2010 Brassfield Estate Serenity Proprietary White

47687The 2010 Brassfield Estate Serenity Proprietary White Blend is 65% Sauvignon Blanc, 28% Pinot Grigio and 7%  Gewurztraminer sourced from sustainably grown Brassfield Estate vineyards located in the High Valley sub AVA of the Lake County AVA (just north of Napa) in Northern California. The grapes were grown, the wine was produced and bottled, all on Brassfield Estate property, selling for as little as $7.99 online, I found it selling in Chicago for $8.99. That, is specifications and prices you see for wines from South America or some out of the way place in Spain, not for wine from Northern California. The alcohol content is 13.7%.

The color pale daisy yellow. The nose is grapefruit, peach, pear and pineapple, but not bright and crisp, more like they had been marinated in honey. This wine has a nice full mouthfeel, there seems to be a little weight to it. It tastes of sliced peaches, Anjou pear, pineapple packed in heavy syrup and orange slice jelly candy. The mid palate brings a slap of acidity from pink grapefruit, a soft dose of minerality and a little mandarin orange. The acidity is very well balanced, the Serenity would make an excellent food wine. The acidity allows the fruit and citrus finish to last until you take the next sip.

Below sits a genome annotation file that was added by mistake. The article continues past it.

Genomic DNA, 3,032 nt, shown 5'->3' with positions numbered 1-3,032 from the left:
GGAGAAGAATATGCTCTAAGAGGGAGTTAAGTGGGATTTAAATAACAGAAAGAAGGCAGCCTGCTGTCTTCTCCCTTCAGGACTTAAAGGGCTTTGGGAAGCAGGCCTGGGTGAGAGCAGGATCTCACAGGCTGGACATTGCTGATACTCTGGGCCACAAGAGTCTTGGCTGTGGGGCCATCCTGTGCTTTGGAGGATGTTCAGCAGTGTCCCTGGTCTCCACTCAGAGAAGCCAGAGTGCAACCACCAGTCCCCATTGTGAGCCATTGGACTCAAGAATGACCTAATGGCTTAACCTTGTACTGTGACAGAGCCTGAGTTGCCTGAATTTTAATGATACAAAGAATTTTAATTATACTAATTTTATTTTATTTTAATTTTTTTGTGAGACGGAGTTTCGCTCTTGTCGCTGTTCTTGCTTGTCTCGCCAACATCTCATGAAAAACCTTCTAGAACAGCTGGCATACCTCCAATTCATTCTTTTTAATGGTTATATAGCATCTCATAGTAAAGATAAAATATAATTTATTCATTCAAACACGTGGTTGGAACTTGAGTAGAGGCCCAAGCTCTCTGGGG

The Brassfield Estate Serenity White is a lot of wine for the money, an Estate wine doing battle with Brand wine. With the Serenity, you get terrior (translates to sense of place or the effects soil and weather have on grapes grown on a particular area of land), something you rarely experience with wines in this price range. This is a flavorful, balanced wine that you would take to a BYOB regardless of the price of the meal. Often food wines need the meal to find balance, they are not all that pleasant to drink on their own, but the Serenity is flat-out delicious, the citrus and the acidity are an integral part of the flavor profile. Support Estate grown, produced and bottled wines, they are fighting the good fight against factory wines, while proving you don’t have to charge an arm and a leg to deliver a satisfying wine.

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Don’t tell anyone, but there is absolutely no correlation between the cost of wine and the quality of wine.